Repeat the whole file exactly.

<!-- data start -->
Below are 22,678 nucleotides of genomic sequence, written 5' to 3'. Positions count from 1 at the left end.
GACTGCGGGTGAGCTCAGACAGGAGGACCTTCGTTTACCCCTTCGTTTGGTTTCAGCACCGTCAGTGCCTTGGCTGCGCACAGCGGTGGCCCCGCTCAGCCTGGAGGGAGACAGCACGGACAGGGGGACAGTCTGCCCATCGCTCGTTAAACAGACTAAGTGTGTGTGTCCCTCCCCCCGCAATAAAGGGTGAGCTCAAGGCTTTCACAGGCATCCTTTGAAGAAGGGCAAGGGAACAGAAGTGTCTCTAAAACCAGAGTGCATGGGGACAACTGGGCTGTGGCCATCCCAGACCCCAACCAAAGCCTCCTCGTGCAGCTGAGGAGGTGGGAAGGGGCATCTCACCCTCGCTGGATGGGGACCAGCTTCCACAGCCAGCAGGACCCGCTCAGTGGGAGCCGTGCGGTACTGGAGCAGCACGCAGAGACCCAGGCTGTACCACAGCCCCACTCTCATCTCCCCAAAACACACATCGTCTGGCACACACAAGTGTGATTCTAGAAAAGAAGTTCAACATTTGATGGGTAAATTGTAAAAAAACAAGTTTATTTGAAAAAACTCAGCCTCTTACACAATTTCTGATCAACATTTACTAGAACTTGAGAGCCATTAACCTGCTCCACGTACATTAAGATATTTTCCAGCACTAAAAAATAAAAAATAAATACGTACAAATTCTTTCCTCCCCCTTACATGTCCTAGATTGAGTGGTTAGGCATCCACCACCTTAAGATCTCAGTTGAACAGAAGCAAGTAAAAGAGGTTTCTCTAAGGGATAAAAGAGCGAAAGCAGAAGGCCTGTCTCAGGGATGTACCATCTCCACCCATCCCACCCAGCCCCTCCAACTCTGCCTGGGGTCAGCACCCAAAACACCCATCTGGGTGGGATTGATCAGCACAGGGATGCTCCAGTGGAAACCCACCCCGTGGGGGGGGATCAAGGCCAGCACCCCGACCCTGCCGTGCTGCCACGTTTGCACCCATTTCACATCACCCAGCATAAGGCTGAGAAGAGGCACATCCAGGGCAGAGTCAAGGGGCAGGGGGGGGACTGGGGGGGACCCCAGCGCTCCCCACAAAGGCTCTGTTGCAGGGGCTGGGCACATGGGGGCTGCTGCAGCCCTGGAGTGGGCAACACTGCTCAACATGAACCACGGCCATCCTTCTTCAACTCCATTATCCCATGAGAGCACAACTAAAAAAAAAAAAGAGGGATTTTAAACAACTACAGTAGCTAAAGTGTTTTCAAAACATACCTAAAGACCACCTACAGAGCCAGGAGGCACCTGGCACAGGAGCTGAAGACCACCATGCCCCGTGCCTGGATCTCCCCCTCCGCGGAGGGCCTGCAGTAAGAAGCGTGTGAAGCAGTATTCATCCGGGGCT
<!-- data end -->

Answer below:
Below are 22,678 nucleotides of genomic sequence, written 5' to 3'. Positions count from 1 at the left end.
GACTGCGGGTGAGCTCAGACAGGAGGACCTTCGTTTACCCCTTCGTTTGGTTTCAGCACCGTCAGTGCCTTGGCTGCGCACAGCGGTGGCCCCGCTCAGCCTGGAGGGAGACAGCACGGACAGGGGGACAGTCTGCCCATCGCTCGTTAAACAGACTAAGTGTGTGTGTCCCTCCCCCCGCAATAAAGGGTGAGCTCAAGGCTTTCACAGGCATCCTTTGAAGAAGGGCAAGGGAACAGAAGTGTCTCTAAAACCAGAGTGCATGGGGACAACTGGGCTGTGGCCATCCCAGACCCCAACCAAAGCCTCCTCGTGCAGCTGAGGAGGTGGGAAGGGGCATCTCACCCTCGCTGGATGGGGACCAGCTTCCACAGCCAGCAGGACCCGCTCAGTGGGAGCCGTGCGGTACTGGAGCAGCACGCAGAGACCCAGGCTGTACCACAGCCCCACTCTCATCTCCCCAAAACACACATCGTCTGGCACACACAAGTGTGATTCTAGAAAAGAAGTTCAACATTTGATGGGTAAATTGTAAAAAAACAAGTTTATTTGAAAAAACTCAGCCTCTTACACAATTTCTGATCAACATTTACTAGAACTTGAGAGCCATTAACCTGCTCCACGTACATTAAGATATTTTCCAGCACTAAAAAATAAAAAATAAATACGTACAAATTCTTTCCTCCCCCTTACATGTCCTAGATTGAGTGGTTAGGCATCCACCACCTTAAGATCTCAGTTGAACAGAAGCAAGTAAAAGAGGTTTCTCTAAGGGATAAAAGAGCGAAAGCAGAAGGCCTGTCTCAGGGATGTACCATCTCCACCCATCCCACCCAGCCCCTCCAACTCTGCCTGGGGTCAGCACCCAAAACACCCATCTGGGTGGGATTGATCAGCACAGGGATGCTCCAGTGGAAACCCACCCCGTGGGGGGGGATCAAGGCCAGCACCCCGACCCTGCCGTGCTGCCACGTTTGCACCCATTTCACATCACCCAGCATAAGGCTGAGAAGAGGCACATCCAGGGCAGAGTCAAGGGGCAGGGGGGGGACTGGGGGGGACCCCAGCGCTCCCCACAAAGGCTCTGTTGCAGGGGCTGGGCACATGGGGGCTGCTGCAGCCCTGGAGTGGGCAACACTGCTCAACATGAACCACGGCCATCCTTCTTCAACTCCATTATCCCATGAGAGCACAACTAAAAAAAAAAAAGAGGGATTTTAAACAACTACAGTAGCTAAAGTGTTTTCAAAACATACCTAAAGACCACCTACAGAGCCAGGAGGCACCTGGCACAGGAGCTGAAGACCACCATGCCCCGTGCCTGGATCTCCCCCTCCGCGGAGGGCCTGCAGTAAGAAGCGTGTGAAGCAGTATTCATCCGGGGCT